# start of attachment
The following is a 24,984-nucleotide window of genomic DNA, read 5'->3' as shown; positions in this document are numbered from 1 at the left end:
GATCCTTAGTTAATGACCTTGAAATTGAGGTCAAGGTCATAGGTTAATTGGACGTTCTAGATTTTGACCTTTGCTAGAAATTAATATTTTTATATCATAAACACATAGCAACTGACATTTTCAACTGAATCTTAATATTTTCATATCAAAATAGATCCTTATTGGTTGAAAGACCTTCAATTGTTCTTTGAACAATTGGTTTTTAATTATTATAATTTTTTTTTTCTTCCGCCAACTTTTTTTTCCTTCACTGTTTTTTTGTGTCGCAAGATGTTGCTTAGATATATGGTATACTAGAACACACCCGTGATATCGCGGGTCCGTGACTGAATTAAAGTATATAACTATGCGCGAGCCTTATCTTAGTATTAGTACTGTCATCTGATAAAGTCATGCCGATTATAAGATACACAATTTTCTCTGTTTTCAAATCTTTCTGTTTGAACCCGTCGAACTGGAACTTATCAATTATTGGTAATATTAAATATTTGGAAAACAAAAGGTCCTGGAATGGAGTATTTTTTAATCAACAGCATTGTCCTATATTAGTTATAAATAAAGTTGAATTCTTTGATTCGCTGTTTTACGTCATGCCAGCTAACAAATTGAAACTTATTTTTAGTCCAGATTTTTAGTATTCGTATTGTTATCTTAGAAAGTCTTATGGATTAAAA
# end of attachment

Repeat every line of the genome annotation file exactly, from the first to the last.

The following is a 24,984-nucleotide window of genomic DNA, read 5'->3' as shown; positions in this document are numbered from 1 at the left end:
GATCCTTAGTTAATGACCTTGAAATTGAGGTCAAGGTCATAGGTTAATTGGACGTTCTAGATTTTGACCTTTGCTAGAAATTAATATTTTTATATCATAAACACATAGCAACTGACATTTTCAACTGAATCTTAATATTTTCATATCAAAATAGATCCTTATTGGTTGAAAGACCTTCAATTGTTCTTTGAACAATTGGTTTTTAATTATTATAATTTTTTTTTTCTTCCGCCAACTTTTTTTTCCTTCACTGTTTTTTTGTGTCGCAAGATGTTGCTTAGATATATGGTATACTAGAACACACCCGTGATATCGCGGGTCCGTGACTGAATTAAAGTATATAACTATGCGCGAGCCTTATCTTAGTATTAGTACTGTCATCTGATAAAGTCATGCCGATTATAAGATACACAATTTTCTCTGTTTTCAAATCTTTCTGTTTGAACCCGTCGAACTGGAACTTATCAATTATTGGTAATATTAAATATTTGGAAAACAAAAGGTCCTGGAATGGAGTATTTTTTAATCAACAGCATTGTCCTATATTAGTTATAAATAAAGTTGAATTCTTTGATTCGCTGTTTTACGTCATGCCAGCTAACAAATTGAAACTTATTTTTAGTCCAGATTTTTAGTATTCGTATTGTTATCTTAGAAAGTCTTATGGATTAAAA